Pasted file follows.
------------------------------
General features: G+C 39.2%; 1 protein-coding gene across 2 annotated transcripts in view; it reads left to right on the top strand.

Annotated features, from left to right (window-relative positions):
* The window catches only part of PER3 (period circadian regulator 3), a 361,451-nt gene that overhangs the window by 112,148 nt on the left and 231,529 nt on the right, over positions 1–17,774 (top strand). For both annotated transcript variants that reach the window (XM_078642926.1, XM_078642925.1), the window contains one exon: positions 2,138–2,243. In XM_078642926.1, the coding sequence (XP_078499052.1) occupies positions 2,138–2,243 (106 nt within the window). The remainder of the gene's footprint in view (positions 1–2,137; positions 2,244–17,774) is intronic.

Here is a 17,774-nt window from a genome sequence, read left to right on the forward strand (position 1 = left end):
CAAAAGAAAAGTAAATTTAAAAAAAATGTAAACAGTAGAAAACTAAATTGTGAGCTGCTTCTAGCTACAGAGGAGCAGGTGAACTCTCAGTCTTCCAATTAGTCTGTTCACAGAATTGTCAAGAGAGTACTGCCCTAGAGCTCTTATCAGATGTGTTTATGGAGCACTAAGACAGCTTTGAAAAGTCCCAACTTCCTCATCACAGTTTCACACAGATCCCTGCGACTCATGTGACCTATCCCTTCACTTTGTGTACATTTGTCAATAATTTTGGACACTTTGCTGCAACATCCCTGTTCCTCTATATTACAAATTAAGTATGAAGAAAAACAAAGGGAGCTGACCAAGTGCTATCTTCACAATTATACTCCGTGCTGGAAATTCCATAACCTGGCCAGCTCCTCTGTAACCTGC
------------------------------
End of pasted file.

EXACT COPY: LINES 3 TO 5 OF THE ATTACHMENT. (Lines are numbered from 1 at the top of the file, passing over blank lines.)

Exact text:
* The window catches only part of PER3 (period circadian regulator 3), a 361,451-nt gene that overhangs the window by 112,148 nt on the left and 231,529 nt on the right, over positions 1–17,774 (top strand). For both annotated transcript variants that reach the window (XM_078642926.1, XM_078642925.1), the window contains one exon: positions 2,138–2,243. In XM_078642926.1, the coding sequence (XP_078499052.1) occupies positions 2,138–2,243 (106 nt within the window). The remainder of the gene's footprint in view (positions 1–2,137; positions 2,244–17,774) is intronic.

Here is a 17,774-nt window from a genome sequence, read left to right on the forward strand (position 1 = left end):
CAAAAGAAAAGTAAATTTAAAAAAAATGTAAACAGTAGAAAACTAAATTGTGAGCTGCTTCTAGCTACAGAGGAGCAGGTGAACTCTCAGTCTTCCAATTAGTCTGTTCACAGAATTGTCAAGAGAGTACTGCCCTAGAGCTCTTATCAGATGTGTTTATGGAGCACTAAGACAGCTTTGAAAAGTCCCAACTTCCTCATCACAGTTTCACACAGATCCCTGCGACTCATGTGACCTATCCCTTCACTTTGTGTACATTTGTCAATAATTTTGGACACTTTGCTGCAACATCCCTGTTCCTCTATATTACAAATTAAGTATGAAGAAAAACAAAGGGAGCTGACCAAGTGCTATCTTCACAATTATACTCCGTGCTGGAAATTCCATAACCTGGCCAGCTCCTCTGTAACCTGC